Autodesk debuts its Gameware group

Autodesk products have been used to create more than 1,000 games. As the market matures and changes, Autodesk is assembling a team and a product group to cover more of the game-building process.

By Kathleen Maher

It’s no secret that Autodesk has been gathering middleware game development technology for several years now, but at the recent Game Developers Conference in San Francisco, Autodesk revealed its plans more formally. Autodesk says their Gameware tools have been used in at least 1,000 games so far including Deus Ex: Human Revolution from Eidos-Montreal, Epic’s Gears of War 3, and Sony’s Resistance 3.

EA Danger Close Games used Autodesk Beast to generate beautiful global illumination lighting for Medal of Honor. (Source: Autodesk)


At GDC Autodesk introduced its Gameware group as a formal product group with new partnerships, and new middleware products. The company said its priorities in these early days are to look for partnerships, broaden its portfolio, and prepare for the future. Autodesk VP Marc Stevens notes that as the game market has evolved there is less of a mid-range market. The current generation of consoles is mature and the games are generally similar. The high end shooter market has not changed much. The customer base has perhaps consolidated to its more fanatical and dedicated core, but these people are still willing to invest in their games and the machines to play them on. As for the low end, there is a growing market for low-cost games for phones and tablets.

It seems inevitable that a new generation of console is going to come even though it’s far from certain there is a market for them. Nevertheless, Autodesk says they are preparing for the next generation of game platforms with new tools. Stevens says “over the past four years, we have been investing significantly in the area of runtime technology.”

The game industry has several big challenges. The process is too complicated, games are late, data and process management is only now just evolving. Costs are too high. Game development is complicated even for simple games and the process is unspeakable for complex 3D games.

Autodesk has identified an opportunity that exists for tools that help connect the disparate processes of game creation. The industry needs better ways to move content through the process of content and application creation. Artists, painters, modelers, animators, programmers still work in their own separate territories. Autodesk is interested in developing tools that cross those territories enabling better collaboration between all the teams involved in content creation.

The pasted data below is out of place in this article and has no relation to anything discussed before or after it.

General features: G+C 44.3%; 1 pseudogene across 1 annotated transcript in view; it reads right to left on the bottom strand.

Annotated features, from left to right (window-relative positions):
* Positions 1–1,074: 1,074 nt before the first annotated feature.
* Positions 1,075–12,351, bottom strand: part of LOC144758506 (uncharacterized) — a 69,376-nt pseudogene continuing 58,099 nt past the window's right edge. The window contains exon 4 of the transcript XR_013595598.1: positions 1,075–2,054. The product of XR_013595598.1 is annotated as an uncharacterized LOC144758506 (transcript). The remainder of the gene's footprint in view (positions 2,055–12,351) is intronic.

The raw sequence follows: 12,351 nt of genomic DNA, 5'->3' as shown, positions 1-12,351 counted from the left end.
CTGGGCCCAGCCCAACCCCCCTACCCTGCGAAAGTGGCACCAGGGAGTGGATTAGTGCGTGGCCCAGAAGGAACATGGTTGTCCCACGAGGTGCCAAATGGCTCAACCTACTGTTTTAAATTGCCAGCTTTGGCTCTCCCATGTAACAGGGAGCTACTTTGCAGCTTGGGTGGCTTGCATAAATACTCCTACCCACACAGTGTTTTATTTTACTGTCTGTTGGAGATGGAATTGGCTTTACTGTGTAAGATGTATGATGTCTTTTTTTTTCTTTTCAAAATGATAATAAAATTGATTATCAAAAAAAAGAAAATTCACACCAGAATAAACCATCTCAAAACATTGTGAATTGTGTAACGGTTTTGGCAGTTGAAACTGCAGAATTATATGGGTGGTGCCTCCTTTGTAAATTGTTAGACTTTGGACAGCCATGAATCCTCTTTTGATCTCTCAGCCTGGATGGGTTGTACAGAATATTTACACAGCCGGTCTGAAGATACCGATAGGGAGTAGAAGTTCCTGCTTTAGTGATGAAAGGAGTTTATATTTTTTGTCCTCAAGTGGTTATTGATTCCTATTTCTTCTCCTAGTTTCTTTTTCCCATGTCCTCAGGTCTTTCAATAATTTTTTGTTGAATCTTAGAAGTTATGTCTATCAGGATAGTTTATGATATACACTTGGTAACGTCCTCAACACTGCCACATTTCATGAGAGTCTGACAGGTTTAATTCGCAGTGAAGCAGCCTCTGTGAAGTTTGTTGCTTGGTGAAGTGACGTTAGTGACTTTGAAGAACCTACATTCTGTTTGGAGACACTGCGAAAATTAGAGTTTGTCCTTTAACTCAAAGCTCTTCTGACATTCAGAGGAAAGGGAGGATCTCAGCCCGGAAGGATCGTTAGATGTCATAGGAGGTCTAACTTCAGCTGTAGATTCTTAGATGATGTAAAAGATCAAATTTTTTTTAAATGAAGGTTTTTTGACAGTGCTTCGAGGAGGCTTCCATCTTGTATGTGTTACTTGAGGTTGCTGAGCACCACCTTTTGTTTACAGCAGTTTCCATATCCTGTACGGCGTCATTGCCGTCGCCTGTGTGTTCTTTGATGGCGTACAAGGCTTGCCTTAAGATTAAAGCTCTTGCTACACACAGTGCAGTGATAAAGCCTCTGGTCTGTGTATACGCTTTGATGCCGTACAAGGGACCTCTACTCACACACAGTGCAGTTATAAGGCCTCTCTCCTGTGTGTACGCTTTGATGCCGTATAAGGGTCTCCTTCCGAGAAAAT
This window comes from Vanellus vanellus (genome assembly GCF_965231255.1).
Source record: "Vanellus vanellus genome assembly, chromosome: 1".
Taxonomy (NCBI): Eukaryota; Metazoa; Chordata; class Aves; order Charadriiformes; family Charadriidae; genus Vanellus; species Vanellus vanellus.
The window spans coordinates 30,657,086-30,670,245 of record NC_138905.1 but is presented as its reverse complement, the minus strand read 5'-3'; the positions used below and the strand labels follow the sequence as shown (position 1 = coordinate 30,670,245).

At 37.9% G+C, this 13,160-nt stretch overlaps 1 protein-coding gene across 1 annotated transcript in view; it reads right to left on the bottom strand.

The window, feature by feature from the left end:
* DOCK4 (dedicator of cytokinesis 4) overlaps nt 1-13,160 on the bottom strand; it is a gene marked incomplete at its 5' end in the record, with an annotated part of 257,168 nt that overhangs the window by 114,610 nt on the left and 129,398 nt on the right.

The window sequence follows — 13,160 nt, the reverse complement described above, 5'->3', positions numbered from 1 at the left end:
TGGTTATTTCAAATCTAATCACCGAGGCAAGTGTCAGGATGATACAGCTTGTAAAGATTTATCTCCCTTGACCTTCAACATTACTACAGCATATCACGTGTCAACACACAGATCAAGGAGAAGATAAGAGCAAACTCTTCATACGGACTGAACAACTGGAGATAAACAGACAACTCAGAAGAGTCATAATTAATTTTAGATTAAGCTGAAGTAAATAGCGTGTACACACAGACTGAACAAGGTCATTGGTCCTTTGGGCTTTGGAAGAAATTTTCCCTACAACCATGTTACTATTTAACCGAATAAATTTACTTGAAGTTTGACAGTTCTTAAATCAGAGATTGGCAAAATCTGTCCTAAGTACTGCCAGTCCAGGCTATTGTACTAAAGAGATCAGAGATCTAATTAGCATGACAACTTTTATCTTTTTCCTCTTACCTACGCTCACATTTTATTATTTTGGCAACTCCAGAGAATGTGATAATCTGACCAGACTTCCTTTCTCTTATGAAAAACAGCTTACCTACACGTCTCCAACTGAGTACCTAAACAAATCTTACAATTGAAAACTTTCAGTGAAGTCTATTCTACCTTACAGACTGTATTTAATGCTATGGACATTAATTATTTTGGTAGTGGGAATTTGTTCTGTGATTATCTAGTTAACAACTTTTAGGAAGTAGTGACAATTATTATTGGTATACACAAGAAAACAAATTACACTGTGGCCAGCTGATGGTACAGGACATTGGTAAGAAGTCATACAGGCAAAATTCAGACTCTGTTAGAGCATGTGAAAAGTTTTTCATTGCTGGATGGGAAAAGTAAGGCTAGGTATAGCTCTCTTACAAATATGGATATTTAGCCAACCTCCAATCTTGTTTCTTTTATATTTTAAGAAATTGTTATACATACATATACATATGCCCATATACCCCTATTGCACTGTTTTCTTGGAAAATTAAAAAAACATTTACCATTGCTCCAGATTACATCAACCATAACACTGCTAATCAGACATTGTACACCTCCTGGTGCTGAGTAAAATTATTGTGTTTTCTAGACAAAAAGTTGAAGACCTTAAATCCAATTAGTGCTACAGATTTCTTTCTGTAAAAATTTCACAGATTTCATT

FBX is the most basic example. It is Autodesk’s exchange format that enables content developers to exchange content for use in different programs. Skyline is another key component that Autodesk is working on to build connective tissue in the game development process. It is an ambitious project that seeks to build connections for artists and the middleware and programmers.

Cognition is a visual programming system to add artificial intelligence to games. (Source: Autodesk)

The idea is that Skyline will let people really see what they’re going to get. For instance a character can actually be put into the game engine where its motions can be experimented within context. This helps the artists understand how their character needs to be designed and the people creating interactive components and environments understand the characters they building environments for.

These tools can enable content to be created more efficiently. Reuse can be easier. Autodesk is calling the area they are building in the Gameware tools “art to engine.” At GDC Autodesk announced a licensing deal with Nintendo. Nintendo has licensed the Gameware middleware for its next generation of console. The Autodesk and Nintendo deal includes licensing for Scaleform, Kynapse, and HumanIK. Autodesk says they are working on similar deals with other companies. The company says they are developing tools for development for Windows 8 Metro.

Game development is a big jigsaw puzzle and Autodesk is adding pieces. It’s a good bet that this is where the company is going to look for new acquisitions. The tools is has now including tools for creating user interfaces, UI, tools for artificial intelligence (AI), and live scene authoring.

The puzzle pieces

Autodesk Scaleform is a UI tool for 2D content creation and applications. Autodesk has focused new development of Scaleform on tools for UI creation on the mobile platform. New features include extended support for Action Script 3. Autodesk has added support for BitmapData, AS3 XML and regular expressions. Autodesk has also done some work on Scaleform’s own UI. It has added a front-end client for Scaleform’s export/baking tool and has enabled a graphical preview of assets. Autodesk has also improved the Analyzer for Memory and Performance (AMP) tool for fine-tuning Flash applications, and it has also improved its GPU profiling capabilities.

Scaleform 4.1 has support for the Unity 3 engine and it will also support the Microsoft Windows 8 Metro platform.

HumanIK is a solving tool for defining character movements. (Source: Autodesk)

Getting a grip